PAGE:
Trump is so outside of his “expertise” it’s no longer funny that he is taking down the office of the presidency and our country with him.

Hyperbole? Just look at how this DACA embarrassment unfolded.

You’ll recall the meeting a few weeks ago when Trump brought that bipartisan group of Congressional lawmakers into the Oval Office. Trump actually sounded reasonable.

“You folks are going to have to come up with a solution. And if you do, I'm going to sign that solution,” Trump said.

Trump was practically gushing while the media cameras were allowed to roll overtime. Why not? To counteract that tell-all book by Michael Wolff, “Fire and Fury,” Trump seemed to decide it was time to make us all veritable flies on the wall, so we can see for ourselves.

For the first time, he was saying things that made him sound vaguely presidential, especially on DACA.

"I feel having the Democrats in with us is absolutely vital, as it should be a bipartisan bill, it should be a bill of love, truly it has to be a bill of love," Trump said.

Trump even said he'd agree to a "clean DACA" separate from other issues that make up comprehensive immigration reform, such as "chain migration," the ugly rhetorical phrase conservatives use to condemn what humane folks would call "family reunification."

But Trump still wants that border wall and bragged that as a builder, he can get it done for less than $18 billion.

Trump was remaining the optimist.

"If we do the right bill. . .you're not so far away from comprehensive immigration reform," Trump said. "And if you want to take it that further step, I'll take the heat. I don't care. I'll take all the heat you want to give me. And I'll take the heat off both the Democrats and the Republicans."

Those were the words by “Mr. I’ll Take The Heat” that began the negotiation that lawmakers on both sides trusted.

Was it real or just a set-up?

Now we know it was the latter; and realize that the president is not a man of his word.

How can you negotiate with someone whose words can’t be trusted?

We saw that days after the lovefest, when Trump referred to Haiti, El Salvador and African countries as “s---tholes.”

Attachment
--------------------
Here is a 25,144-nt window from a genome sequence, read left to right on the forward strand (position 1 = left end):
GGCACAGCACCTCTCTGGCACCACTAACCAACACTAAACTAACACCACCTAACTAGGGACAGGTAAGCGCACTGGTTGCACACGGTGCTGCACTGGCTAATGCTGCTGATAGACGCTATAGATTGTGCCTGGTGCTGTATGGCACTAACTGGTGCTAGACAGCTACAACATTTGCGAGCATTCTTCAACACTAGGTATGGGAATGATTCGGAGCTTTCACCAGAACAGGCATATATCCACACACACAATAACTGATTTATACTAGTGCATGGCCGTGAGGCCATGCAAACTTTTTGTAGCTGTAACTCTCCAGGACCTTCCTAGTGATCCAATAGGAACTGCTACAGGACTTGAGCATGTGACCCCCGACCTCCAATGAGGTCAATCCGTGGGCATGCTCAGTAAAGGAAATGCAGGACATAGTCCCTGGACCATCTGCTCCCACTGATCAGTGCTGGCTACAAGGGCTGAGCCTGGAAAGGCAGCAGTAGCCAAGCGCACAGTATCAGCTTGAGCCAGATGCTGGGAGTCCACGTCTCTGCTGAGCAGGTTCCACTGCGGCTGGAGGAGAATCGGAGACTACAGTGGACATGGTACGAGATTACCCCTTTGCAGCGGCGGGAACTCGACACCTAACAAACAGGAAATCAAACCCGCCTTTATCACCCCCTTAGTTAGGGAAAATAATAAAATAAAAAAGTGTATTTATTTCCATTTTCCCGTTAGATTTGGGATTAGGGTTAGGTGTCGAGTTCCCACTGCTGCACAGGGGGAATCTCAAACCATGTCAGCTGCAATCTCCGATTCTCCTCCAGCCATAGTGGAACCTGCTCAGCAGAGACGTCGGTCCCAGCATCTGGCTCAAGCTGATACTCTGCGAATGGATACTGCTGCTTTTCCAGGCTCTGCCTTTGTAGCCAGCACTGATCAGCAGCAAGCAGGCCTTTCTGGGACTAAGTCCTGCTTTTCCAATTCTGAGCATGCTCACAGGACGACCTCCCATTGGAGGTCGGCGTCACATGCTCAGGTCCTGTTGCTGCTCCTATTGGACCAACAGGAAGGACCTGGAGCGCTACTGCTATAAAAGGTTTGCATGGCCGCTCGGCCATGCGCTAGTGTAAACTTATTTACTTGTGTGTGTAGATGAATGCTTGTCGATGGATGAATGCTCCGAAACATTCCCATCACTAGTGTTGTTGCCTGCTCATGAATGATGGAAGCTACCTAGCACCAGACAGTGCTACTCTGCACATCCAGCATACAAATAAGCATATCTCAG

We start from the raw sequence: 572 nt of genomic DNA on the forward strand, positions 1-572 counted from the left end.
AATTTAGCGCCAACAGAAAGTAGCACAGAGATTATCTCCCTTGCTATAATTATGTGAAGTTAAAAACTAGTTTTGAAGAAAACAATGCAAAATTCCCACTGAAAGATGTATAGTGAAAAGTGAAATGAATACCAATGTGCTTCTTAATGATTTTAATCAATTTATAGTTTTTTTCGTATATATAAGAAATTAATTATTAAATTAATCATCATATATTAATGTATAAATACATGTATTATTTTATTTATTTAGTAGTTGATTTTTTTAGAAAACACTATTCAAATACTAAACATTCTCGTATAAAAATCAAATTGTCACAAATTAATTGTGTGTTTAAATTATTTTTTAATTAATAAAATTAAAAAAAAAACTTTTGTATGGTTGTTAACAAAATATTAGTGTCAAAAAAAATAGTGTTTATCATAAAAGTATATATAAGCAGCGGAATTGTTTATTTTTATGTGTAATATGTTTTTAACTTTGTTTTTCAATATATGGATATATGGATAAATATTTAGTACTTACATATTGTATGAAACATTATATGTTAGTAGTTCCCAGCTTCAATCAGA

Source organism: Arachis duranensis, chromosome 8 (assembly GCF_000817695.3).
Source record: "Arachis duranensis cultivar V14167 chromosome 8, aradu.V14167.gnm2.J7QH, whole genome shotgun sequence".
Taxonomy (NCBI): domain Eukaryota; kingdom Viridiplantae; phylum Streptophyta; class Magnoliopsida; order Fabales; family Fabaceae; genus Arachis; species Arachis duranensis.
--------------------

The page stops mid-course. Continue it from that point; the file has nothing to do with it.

And then he denied it, despite what others said they heard.

And now we see his DACA rhetoric turn to s—t mid-negotiation. 

What about Trump’s love for the Dreamers? Maybe it was like the love he felt for the porn star Stormy Daniels, because now the word thrown around in negotiations is “amnesty,” as in “No Amnesty,” for the DACA DREAMERS. 

So back we go into the political darkness, waiting for Trump to signal the Republican-led government how to get out of this.

In the meantime, Cheska Perez waits for sanity, for someone to stand up to the bully Trump. Or for the bully to come to his senses.

She’s at the max of her DACA term and can’t reapply for any more extensions. Her documents are good through the mid-term elections.

Will she be forced back to a Philippines she left 14 years ago when she was six? 

“The administration is targeting any and all undocumented individuals,” Perez told me. “That’s frightening when you’re counting down the days you have left on DACA.”

Hirono seems to think she can trust Republican Majority Leader Mitch McConnell to be true to his word to consider and get DACA approved by Feb. 8. But that’s the Senate.

Getting Trump on board is another matter. 

Trump’s on-again, off-again concern for the Dreamers is maddening.  A clean DACA bill without conditions is needed now.

Cheska’s reality, her future, shouldn’t be based on Trump’s whim.

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EMIL GUILLERMO is an award-winning journalist and commentator who writes from Northern California. He recently won the 2015 Dr. Suzanne Ahn Award for Civil Rights and Social Justice from the Asian American Journalists Association California.